I picked up a book the other day and wanted to throw it against the wall. (No, I'm not mentioning the name). The same example of bad writing that I've mentioned before stared back at me from this NY Times bestseller's novel. Cliches, wordiness, excessive use of modifiers and the first paragraph had at least, wait, let me count... 10 inactive "was". This is the writer's latest release. They have 61 published novels to their credit, so it's not like they're a beginner.
In three years, you can see the difference in my writing. So why do I see this in a well-seasoned writer's work? To me it's like they aren't even making a conscience effort to write "well," let alone good or great. Since when was it more important to get the story out, than to write a great story? Where do writers cross the line to writing because they need to tell a damn good story and writing because they have deadlines?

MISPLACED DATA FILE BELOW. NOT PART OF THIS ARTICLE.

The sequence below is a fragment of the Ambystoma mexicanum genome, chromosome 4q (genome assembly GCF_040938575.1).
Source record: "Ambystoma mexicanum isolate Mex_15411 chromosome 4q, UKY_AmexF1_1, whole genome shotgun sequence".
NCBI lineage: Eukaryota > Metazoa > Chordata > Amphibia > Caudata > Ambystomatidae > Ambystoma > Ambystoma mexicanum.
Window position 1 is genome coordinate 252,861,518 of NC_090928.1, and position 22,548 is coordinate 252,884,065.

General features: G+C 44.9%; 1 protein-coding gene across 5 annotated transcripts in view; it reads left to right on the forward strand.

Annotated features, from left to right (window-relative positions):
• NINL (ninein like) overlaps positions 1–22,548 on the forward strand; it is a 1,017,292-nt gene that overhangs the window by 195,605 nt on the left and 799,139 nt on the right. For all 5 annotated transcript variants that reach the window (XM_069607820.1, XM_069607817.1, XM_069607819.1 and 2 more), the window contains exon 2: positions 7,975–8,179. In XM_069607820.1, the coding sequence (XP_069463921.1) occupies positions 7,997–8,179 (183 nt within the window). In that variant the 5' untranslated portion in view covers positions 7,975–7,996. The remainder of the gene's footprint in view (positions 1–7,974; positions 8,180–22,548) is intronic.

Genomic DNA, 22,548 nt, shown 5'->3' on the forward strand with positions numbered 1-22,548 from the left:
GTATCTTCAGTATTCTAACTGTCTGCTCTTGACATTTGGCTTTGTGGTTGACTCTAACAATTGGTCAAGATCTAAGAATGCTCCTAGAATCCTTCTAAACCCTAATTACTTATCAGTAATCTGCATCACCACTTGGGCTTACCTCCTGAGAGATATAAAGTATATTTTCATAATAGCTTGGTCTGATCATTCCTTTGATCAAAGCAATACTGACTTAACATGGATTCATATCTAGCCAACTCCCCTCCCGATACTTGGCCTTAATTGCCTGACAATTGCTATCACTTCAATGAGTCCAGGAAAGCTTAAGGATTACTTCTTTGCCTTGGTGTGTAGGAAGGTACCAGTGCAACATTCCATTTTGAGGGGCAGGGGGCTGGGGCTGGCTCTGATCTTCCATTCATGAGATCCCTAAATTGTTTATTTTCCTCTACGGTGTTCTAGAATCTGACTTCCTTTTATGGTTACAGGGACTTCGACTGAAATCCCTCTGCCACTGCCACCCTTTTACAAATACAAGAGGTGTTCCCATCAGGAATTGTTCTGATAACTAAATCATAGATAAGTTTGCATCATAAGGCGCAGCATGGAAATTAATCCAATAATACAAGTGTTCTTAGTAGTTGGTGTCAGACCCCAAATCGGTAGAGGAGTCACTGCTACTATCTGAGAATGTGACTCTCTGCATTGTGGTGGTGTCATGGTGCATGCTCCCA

Does this happen to every sucessful writer? Why? Damn it. You know they didn't start that way. Is the pressure so high, we can't take a moment to think about what we're penning to paper? Okay, I know that they have deadlines, but come on. We rookies are expected to tighten, control the inactive voice and modifiers. Getting into print demands it. Shouldn't staying in print demand it as well? And don't give me some sappy story about deadlines. Phttttthhhp. You want me to continue buying your books, make a conscience effort to write well like every beginner must.
How do writers who do the above maintain their place as NY Times Bestsellers???
Somebody please explain.
Tell me, Barbara. You know. You have the pressure of the deadline.